Optimizing Your Glute Training

You want to develop your glutes? You need to squat!

That’s the extent of the advice given by the industry “experts” these days.

It’s no secret that for quite a while now women have wanted to focus most of their muscular development energy on the glutes. It’s the female version of what the chest muscles represent for men (in my opinion).

And, now most men are finally catching on to the trend and shifting their focus from training legs, but actually developing their glutes. And it’s not just so everyone can fill out their yoga pants and jeans. The gluteus maximus muscles are hands down the most important muscles in sports.

liz gluteSquats and deadlifts aren’t the best exercises for building bigger, stronger glutes. They are, and should be, the bread and butter exercises for building mass, strength and power. But, from a glute specific standpoint, they are not the most optimal choices. The amount of muscle activation during any particular exercise is key in any hypertrophy training program. This same concept applies to glute isolation. Most people can contract their glutes harder during body weight glute activation exercises than during their max in squats and deads.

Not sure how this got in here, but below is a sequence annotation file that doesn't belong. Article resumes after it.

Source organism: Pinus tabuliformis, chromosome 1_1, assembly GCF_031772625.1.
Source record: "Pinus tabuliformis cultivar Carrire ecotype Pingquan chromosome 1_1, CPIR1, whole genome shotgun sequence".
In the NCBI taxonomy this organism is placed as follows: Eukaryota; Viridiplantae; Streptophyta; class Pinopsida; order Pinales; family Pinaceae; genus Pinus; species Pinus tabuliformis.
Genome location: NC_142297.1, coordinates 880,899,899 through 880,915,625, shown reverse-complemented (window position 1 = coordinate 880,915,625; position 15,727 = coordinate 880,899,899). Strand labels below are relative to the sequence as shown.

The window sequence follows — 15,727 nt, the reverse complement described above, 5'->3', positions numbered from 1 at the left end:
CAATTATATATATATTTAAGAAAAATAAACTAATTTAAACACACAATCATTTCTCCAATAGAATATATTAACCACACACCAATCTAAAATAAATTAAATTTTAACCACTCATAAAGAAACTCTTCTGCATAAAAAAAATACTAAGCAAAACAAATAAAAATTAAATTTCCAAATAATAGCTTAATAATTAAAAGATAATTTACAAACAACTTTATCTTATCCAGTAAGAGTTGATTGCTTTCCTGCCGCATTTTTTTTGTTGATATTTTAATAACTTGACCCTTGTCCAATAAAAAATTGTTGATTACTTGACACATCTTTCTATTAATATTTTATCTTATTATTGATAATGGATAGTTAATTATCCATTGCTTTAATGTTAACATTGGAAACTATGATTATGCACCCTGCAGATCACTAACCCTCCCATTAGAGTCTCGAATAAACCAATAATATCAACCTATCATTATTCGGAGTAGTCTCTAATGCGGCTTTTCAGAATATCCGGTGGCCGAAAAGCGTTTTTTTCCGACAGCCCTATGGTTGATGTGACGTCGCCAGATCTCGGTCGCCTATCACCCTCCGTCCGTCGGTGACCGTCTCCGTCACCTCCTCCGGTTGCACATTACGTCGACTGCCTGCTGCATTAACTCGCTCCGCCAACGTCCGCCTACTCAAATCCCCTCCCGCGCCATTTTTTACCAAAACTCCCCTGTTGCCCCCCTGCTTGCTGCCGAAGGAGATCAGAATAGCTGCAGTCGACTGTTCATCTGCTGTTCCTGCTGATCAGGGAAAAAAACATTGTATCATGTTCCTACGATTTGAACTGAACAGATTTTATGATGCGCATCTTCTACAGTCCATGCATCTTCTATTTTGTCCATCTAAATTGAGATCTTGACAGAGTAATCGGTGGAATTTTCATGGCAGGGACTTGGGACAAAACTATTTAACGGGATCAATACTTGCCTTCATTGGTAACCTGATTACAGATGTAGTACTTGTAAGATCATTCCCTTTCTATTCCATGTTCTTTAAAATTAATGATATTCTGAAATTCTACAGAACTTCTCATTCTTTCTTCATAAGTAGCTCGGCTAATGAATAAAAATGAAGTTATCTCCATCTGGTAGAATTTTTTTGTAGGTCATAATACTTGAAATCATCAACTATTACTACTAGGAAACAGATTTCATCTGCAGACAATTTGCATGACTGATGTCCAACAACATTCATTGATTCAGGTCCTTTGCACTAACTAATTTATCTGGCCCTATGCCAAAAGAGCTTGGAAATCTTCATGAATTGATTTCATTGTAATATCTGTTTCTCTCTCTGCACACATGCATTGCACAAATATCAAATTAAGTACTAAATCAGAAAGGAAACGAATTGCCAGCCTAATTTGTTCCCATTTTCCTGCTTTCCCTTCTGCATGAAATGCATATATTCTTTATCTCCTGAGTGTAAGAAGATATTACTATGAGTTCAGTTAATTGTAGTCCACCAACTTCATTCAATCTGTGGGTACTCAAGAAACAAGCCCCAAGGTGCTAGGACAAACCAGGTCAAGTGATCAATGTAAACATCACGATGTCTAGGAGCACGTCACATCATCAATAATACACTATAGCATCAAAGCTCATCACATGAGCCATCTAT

The movements that target glutes the best will activate them with little to no weight. That sentence is worth stating again. The movements that target glutes the best will activate them with little to no weight.

So, lets get a little more technical about what’s going on down there:

The lower gluteus maximus is responsible for performing hip extension, hip hyperextension, and hip transverse abduction.

The upper gluteus maximus is responsible for performing 5 movements; hip extension, hip hyperextension, hip abduction, hip transverse abduction, and hip external rotation.

 

The strongest joint action at the hip is hip extension/hyperextension.

The hip can hyperextend ten degrees with bent legs, twenty degrees with straight legs, and thirty degrees when pulled back.

Muscle contracts best when it’s at resting length, which means that the gluteus maximus muscles contract the hardest from zero to twenty degrees of hyperextension.